When Bonnie Jessen reached down to pick her golf ball out of the cup on Nico Wynd Golf Club’s sixth hole – just minutes after her first-ever hole-in-one – she thought of her sister.
Jessen’s sister, Jan – who was a frequent golfing partner – passed away eight years ago and Monday, the day of Jessen’s feat, would have been her 71st birthday.
“It was wonderful. My sister and I used to golf together all the time… she was an avid golfer and I’m sure she was watching,” Jessen said.
Jessen, an 80-year-old South Surrey resident who said she’s played Nico Wynd fairly regularly for the last five years, golfed Monday’s round with two other friends, and none of three of them saw Jessen’s ball actually drop into the cup on the 143-yard par-3 hole.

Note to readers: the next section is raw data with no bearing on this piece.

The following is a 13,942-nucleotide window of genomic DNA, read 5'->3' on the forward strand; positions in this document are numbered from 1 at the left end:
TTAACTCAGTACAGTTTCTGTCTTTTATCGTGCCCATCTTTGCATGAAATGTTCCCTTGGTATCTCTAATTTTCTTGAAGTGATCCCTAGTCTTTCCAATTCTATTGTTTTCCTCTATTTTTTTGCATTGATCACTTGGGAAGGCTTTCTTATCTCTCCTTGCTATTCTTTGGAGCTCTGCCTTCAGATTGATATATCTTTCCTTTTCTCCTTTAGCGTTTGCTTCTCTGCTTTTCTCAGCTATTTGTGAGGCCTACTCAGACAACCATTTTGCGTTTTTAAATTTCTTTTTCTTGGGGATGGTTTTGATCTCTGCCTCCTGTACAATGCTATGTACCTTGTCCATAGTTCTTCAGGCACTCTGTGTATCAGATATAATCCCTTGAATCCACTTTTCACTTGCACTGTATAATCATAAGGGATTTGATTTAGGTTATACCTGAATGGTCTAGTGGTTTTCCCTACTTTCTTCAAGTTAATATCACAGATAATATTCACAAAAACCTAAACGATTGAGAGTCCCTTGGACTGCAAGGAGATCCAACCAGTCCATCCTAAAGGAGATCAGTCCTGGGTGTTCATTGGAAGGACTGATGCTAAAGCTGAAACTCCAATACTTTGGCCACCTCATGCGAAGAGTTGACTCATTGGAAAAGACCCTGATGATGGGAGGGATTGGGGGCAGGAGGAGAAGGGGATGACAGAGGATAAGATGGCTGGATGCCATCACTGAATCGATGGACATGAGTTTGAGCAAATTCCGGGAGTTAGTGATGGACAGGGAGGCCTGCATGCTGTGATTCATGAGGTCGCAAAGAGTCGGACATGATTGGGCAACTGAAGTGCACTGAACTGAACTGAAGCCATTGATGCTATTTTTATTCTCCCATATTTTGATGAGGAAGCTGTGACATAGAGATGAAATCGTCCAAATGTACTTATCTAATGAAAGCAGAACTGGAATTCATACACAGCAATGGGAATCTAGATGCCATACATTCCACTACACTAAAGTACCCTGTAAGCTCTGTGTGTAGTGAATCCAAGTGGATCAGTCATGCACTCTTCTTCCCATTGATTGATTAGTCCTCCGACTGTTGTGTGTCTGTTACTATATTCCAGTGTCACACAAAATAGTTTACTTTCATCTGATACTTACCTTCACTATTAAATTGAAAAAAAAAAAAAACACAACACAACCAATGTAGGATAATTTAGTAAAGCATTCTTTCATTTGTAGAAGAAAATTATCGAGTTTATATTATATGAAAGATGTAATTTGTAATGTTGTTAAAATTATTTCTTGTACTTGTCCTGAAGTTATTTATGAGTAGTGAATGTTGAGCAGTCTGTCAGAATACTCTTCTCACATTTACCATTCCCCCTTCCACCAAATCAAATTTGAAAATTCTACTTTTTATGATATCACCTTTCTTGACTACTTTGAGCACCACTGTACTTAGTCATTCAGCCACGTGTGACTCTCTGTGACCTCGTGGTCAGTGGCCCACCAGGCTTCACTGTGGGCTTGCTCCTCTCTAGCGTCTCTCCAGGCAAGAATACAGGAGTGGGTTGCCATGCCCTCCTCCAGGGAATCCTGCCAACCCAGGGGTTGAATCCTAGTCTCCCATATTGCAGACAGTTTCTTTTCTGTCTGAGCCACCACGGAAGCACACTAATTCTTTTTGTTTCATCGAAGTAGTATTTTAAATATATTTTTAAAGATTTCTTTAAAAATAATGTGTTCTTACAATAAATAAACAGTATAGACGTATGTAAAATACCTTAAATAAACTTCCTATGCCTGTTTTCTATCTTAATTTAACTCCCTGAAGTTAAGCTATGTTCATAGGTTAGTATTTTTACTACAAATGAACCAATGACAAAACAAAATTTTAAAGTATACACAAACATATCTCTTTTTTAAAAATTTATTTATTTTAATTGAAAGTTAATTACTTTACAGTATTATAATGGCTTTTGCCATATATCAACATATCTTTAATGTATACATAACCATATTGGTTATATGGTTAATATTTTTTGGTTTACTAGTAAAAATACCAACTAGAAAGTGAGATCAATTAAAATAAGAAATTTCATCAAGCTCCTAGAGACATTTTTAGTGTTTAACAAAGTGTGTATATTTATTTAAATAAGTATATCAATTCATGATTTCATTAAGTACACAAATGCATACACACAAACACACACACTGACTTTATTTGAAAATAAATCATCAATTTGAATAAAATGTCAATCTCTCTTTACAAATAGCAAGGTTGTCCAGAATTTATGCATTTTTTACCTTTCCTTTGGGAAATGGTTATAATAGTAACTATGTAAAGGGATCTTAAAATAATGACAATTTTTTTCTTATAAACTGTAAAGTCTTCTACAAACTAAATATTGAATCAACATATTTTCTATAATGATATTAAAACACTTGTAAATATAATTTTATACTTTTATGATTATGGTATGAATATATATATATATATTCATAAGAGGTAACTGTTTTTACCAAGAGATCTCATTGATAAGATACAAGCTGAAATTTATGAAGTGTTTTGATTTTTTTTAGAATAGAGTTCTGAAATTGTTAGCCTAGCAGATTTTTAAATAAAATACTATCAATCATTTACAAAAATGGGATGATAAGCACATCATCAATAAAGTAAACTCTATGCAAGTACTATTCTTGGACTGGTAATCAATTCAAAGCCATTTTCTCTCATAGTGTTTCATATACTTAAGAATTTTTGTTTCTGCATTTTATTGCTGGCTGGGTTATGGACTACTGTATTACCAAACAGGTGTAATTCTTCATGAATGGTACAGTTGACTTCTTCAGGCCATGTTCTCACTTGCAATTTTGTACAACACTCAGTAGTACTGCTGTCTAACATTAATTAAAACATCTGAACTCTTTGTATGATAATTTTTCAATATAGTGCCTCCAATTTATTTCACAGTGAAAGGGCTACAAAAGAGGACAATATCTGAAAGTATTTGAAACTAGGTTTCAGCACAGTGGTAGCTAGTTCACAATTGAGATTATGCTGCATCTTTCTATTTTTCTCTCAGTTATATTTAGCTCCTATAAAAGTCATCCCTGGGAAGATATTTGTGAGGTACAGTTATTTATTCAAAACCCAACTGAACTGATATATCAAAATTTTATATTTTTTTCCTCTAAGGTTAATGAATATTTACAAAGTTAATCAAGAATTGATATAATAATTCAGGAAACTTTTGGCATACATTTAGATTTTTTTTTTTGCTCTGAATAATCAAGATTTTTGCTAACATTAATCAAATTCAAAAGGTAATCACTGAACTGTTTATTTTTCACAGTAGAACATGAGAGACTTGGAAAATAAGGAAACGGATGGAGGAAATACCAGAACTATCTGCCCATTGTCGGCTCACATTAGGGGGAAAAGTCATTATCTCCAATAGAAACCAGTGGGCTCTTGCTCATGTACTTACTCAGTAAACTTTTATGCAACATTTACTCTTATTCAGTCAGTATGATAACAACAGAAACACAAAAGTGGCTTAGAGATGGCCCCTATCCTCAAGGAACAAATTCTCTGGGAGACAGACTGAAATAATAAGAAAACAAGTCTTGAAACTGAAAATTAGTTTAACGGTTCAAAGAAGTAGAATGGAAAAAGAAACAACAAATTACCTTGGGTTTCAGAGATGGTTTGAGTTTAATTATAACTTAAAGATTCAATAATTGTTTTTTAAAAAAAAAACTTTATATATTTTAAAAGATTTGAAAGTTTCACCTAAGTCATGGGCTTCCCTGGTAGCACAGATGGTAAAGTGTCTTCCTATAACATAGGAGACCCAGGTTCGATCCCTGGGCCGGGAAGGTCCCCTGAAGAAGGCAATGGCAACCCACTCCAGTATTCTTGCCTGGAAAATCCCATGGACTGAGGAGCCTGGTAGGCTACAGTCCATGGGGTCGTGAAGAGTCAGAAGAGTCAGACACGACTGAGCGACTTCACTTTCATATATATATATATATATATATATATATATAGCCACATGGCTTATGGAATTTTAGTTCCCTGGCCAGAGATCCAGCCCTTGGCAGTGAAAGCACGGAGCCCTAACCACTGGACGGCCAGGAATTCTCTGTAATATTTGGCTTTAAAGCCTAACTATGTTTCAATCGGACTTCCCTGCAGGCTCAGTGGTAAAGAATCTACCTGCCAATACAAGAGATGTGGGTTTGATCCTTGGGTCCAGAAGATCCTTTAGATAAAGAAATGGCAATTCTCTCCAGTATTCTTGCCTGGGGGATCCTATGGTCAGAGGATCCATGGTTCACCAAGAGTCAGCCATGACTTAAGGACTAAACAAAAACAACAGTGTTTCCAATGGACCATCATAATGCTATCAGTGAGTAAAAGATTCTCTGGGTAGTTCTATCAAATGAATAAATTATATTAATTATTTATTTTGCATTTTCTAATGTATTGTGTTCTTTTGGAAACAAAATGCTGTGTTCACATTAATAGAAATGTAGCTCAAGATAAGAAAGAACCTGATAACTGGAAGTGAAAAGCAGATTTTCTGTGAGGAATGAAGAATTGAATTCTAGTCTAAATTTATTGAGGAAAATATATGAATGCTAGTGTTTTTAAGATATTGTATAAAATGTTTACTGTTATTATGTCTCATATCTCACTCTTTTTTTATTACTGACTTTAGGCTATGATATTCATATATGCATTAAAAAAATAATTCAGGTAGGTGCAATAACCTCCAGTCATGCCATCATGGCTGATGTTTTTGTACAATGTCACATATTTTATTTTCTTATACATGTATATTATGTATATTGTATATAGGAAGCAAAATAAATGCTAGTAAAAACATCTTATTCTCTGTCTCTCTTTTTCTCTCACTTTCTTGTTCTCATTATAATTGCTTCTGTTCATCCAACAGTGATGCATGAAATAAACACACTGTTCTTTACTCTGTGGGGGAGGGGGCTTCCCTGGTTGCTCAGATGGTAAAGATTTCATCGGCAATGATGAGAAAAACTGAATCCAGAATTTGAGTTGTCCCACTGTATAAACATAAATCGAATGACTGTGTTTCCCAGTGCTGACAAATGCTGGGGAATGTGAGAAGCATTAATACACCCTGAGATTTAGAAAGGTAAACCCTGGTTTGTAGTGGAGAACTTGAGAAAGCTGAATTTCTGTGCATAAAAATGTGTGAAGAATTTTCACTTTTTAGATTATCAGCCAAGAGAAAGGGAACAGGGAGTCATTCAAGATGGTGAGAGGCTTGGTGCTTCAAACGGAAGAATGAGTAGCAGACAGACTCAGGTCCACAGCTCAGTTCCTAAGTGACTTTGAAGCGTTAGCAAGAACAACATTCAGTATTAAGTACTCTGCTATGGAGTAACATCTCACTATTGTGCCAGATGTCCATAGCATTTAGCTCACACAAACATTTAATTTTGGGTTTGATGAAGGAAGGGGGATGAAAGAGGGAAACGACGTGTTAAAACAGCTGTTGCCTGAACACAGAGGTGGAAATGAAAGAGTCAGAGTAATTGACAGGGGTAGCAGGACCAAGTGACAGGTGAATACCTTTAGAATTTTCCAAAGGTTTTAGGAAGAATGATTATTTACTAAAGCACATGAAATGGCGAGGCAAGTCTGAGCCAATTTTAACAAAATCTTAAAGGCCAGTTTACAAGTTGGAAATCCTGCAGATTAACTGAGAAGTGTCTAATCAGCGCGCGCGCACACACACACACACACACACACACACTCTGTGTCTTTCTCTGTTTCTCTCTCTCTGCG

“I saw it hit the green and roll up, and kind of curl in towards the hole,” she explained, adding that she hit a three-wood off the tee. “The girls didn’t see it go in and I couldn’t see it either, but I did have a feeling that it might’ve.
“When we walked up, we saw the other two balls but we didn’t see mine. Then I found mine in the hole.”
Jessen – who described the rest of her round as “up and down” – said she was in disbelief once she realized what had happened.
“It was really exciting. It was like, ‘Oh my gosh, I got a hole-in-one?’ It’s just not something you expect because for most of us, we feel lucky if we just hit the green,” she laughed.
“It was my first time I’ve ever had a hole-in-one anywhere in my 40 years of golfing. I guess the lesson is never give up.”
Jessen said she and her friends golf Nico Wynd twice a week – “We have a group on Monday and a group on Friday,” she said – and they play nine holes.
“We’re not 18-holers, we’re seniors. But we have a lot of fun,” she said.
After the round, Jessen received a hole-in-one trophy from the course.
“It wasn’t a stellar day overall, for my score, but the hole-in-one made up for it.”